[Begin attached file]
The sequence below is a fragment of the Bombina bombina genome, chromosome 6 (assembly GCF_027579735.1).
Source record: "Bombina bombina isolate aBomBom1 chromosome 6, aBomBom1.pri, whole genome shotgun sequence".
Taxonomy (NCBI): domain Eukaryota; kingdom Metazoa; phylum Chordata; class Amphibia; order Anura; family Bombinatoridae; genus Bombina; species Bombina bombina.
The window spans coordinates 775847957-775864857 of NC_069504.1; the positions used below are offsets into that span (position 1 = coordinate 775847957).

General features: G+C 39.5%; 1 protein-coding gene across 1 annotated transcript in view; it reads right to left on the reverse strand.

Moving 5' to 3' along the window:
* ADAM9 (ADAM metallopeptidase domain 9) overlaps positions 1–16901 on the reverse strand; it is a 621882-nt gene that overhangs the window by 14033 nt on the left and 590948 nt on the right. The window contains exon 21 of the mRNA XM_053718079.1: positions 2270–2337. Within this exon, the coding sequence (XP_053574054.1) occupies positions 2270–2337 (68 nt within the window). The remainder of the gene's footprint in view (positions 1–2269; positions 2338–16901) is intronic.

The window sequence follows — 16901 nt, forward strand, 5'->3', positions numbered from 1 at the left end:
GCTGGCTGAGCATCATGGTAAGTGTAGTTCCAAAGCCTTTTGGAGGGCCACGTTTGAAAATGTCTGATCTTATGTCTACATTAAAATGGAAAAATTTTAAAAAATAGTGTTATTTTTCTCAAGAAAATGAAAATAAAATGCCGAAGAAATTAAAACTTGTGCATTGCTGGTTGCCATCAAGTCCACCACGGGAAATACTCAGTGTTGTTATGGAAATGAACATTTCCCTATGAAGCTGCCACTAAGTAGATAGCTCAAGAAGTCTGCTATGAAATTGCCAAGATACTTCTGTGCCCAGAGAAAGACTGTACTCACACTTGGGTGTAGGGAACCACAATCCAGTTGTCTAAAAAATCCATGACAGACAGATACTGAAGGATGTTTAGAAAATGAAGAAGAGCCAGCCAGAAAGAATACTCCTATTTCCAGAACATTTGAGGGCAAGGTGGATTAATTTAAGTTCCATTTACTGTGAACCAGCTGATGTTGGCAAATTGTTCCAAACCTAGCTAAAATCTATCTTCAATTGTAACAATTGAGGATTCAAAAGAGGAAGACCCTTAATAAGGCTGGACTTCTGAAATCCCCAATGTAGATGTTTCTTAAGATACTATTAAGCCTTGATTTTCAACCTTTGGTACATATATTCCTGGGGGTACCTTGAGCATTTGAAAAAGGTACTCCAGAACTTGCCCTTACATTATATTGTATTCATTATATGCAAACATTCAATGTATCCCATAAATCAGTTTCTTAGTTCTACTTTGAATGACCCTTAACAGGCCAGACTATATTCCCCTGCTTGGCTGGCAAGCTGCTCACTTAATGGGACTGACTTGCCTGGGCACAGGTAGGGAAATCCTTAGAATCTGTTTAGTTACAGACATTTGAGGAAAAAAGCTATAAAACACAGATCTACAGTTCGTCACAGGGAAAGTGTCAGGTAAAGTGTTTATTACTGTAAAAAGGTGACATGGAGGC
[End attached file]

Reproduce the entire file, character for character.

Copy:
The sequence below is a fragment of the Bombina bombina genome, chromosome 6 (assembly GCF_027579735.1).
Source record: "Bombina bombina isolate aBomBom1 chromosome 6, aBomBom1.pri, whole genome shotgun sequence".
Taxonomy (NCBI): domain Eukaryota; kingdom Metazoa; phylum Chordata; class Amphibia; order Anura; family Bombinatoridae; genus Bombina; species Bombina bombina.
The window spans coordinates 775847957-775864857 of NC_069504.1; the positions used below are offsets into that span (position 1 = coordinate 775847957).

General features: G+C 39.5%; 1 protein-coding gene across 1 annotated transcript in view; it reads right to left on the reverse strand.

Moving 5' to 3' along the window:
* ADAM9 (ADAM metallopeptidase domain 9) overlaps positions 1–16901 on the reverse strand; it is a 621882-nt gene that overhangs the window by 14033 nt on the left and 590948 nt on the right. The window contains exon 21 of the mRNA XM_053718079.1: positions 2270–2337. Within this exon, the coding sequence (XP_053574054.1) occupies positions 2270–2337 (68 nt within the window). The remainder of the gene's footprint in view (positions 1–2269; positions 2338–16901) is intronic.

The window sequence follows — 16901 nt, forward strand, 5'->3', positions numbered from 1 at the left end:
GCTGGCTGAGCATCATGGTAAGTGTAGTTCCAAAGCCTTTTGGAGGGCCACGTTTGAAAATGTCTGATCTTATGTCTACATTAAAATGGAAAAATTTTAAAAAATAGTGTTATTTTTCTCAAGAAAATGAAAATAAAATGCCGAAGAAATTAAAACTTGTGCATTGCTGGTTGCCATCAAGTCCACCACGGGAAATACTCAGTGTTGTTATGGAAATGAACATTTCCCTATGAAGCTGCCACTAAGTAGATAGCTCAAGAAGTCTGCTATGAAATTGCCAAGATACTTCTGTGCCCAGAGAAAGACTGTACTCACACTTGGGTGTAGGGAACCACAATCCAGTTGTCTAAAAAATCCATGACAGACAGATACTGAAGGATGTTTAGAAAATGAAGAAGAGCCAGCCAGAAAGAATACTCCTATTTCCAGAACATTTGAGGGCAAGGTGGATTAATTTAAGTTCCATTTACTGTGAACCAGCTGATGTTGGCAAATTGTTCCAAACCTAGCTAAAATCTATCTTCAATTGTAACAATTGAGGATTCAAAAGAGGAAGACCCTTAATAAGGCTGGACTTCTGAAATCCCCAATGTAGATGTTTCTTAAGATACTATTAAGCCTTGATTTTCAACCTTTGGTACATATATTCCTGGGGGTACCTTGAGCATTTGAAAAAGGTACTCCAGAACTTGCCCTTACATTATATTGTATTCATTATATGCAAACATTCAATGTATCCCATAAATCAGTTTCTTAGTTCTACTTTGAATGACCCTTAACAGGCCAGACTATATTCCCCTGCTTGGCTGGCAAGCTGCTCACTTAATGGGACTGACTTGCCTGGGCACAGGTAGGGAAATCCTTAGAATCTGTTTAGTTACAGACATTTGAGGAAAAAAGCTATAAAACACAGATCTACAGTTCGTCACAGGGAAAGTGTCAGGTAAAGTGTTTATTACTGTAAAAAGGTGACATGGAGGC